The U.S. economy added 280,000 jobs last month, while the unemployment rate inched up from 5.4 percent to 5.5 percent in May, according to the Labor Department.
More people searching for work was behind the increase in the May unemployment rate.
The jobs added in March and April were also revised by the Labor Department, increasing by a total of 32,000.
There was an 8-cent increase in average hourly earnings last month, bringing the figure to $24.96. Wages have increased 2.3 percent from one year ago.
Elise Gould, senior economist at the Economic Policy Institute, issued the following statement about the new employment figures:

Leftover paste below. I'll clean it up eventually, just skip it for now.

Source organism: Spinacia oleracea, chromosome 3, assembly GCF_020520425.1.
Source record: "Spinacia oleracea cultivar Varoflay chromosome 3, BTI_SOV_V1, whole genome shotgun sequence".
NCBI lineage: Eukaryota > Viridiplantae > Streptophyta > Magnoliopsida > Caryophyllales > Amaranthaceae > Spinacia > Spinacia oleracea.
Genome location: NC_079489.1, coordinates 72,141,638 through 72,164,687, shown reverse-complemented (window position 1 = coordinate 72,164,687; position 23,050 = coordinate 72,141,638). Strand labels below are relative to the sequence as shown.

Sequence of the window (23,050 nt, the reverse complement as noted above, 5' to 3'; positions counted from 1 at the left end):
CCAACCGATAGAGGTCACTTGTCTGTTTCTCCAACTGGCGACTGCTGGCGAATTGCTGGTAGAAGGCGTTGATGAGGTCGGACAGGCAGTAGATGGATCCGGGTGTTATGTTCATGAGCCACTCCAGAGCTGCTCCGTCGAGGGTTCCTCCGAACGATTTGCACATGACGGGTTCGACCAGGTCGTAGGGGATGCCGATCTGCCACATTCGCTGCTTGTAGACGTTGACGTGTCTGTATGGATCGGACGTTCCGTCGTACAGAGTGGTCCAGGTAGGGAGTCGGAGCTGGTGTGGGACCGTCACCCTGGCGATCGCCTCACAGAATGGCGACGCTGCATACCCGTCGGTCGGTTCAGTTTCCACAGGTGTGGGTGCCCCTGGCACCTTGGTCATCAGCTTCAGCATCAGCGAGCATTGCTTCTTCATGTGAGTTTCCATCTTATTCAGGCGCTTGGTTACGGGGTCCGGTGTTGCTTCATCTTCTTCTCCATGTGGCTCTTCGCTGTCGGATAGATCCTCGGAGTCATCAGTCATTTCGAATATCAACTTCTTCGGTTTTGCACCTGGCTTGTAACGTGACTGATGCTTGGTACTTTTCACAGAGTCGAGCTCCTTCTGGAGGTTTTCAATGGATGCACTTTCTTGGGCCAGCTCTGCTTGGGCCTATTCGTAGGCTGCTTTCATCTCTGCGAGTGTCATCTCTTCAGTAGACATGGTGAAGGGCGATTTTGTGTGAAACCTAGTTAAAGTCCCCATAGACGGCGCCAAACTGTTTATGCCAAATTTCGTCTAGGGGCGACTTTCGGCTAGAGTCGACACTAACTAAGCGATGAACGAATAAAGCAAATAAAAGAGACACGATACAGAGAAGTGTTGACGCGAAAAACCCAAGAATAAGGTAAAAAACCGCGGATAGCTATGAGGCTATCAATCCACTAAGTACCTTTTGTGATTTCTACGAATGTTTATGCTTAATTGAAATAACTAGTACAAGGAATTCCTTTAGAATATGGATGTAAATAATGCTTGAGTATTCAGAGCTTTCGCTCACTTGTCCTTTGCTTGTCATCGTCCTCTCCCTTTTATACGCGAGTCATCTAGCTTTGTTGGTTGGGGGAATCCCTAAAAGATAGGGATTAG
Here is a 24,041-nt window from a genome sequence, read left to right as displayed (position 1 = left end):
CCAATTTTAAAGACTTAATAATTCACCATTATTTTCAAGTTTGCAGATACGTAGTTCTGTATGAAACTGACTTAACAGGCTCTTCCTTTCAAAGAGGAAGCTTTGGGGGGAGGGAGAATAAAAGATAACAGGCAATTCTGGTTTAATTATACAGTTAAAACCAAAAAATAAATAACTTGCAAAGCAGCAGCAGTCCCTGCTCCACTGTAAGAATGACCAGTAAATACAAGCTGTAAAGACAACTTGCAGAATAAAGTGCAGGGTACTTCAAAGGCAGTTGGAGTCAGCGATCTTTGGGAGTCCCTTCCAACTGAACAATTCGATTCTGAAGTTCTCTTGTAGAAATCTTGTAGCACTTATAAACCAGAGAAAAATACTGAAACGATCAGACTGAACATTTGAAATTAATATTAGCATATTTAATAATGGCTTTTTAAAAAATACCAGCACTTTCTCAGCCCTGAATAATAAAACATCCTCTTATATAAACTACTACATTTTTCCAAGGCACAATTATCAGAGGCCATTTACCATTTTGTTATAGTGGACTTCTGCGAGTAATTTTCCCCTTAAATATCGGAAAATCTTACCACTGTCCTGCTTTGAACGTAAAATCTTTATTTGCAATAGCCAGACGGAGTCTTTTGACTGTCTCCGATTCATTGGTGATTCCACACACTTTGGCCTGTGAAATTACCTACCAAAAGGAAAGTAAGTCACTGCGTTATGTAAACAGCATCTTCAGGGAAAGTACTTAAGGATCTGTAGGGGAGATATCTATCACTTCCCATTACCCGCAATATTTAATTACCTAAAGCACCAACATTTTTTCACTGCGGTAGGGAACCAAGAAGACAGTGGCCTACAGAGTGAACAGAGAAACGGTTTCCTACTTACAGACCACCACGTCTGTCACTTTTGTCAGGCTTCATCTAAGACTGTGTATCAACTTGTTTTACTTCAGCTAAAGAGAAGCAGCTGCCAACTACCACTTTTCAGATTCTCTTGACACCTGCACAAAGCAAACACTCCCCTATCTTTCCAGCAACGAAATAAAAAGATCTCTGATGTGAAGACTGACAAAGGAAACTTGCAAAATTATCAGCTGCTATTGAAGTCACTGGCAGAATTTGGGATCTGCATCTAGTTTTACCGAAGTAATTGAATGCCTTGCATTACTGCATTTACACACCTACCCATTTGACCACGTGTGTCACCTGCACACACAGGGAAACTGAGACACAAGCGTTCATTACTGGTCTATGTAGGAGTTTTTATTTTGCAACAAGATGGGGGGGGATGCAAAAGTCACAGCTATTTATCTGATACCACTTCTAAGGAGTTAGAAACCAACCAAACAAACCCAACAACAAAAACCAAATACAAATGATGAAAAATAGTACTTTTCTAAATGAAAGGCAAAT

This morning's jobs report shows a solid increase in payroll employment, with 280,000 jobs added in May--slightly higher than the previous six month average of 260,000. This provides further evidence that the slowdown in March was a minor blip in an otherwise slowly recovering labor market. Year-over-year average hourly earnings rose 2.3 percent, still below a reasonable target (3.5 to 4 percent). While this is an encouraging report, the evidence continues to point to the fact that the Federal Reserve should not even start a conversation about raising interest rates until 2016. Even though job growth was solid, it needs to be sustained over a longer period of time in order to significantly tighten the labor market to the point where we finally see significant wage growth.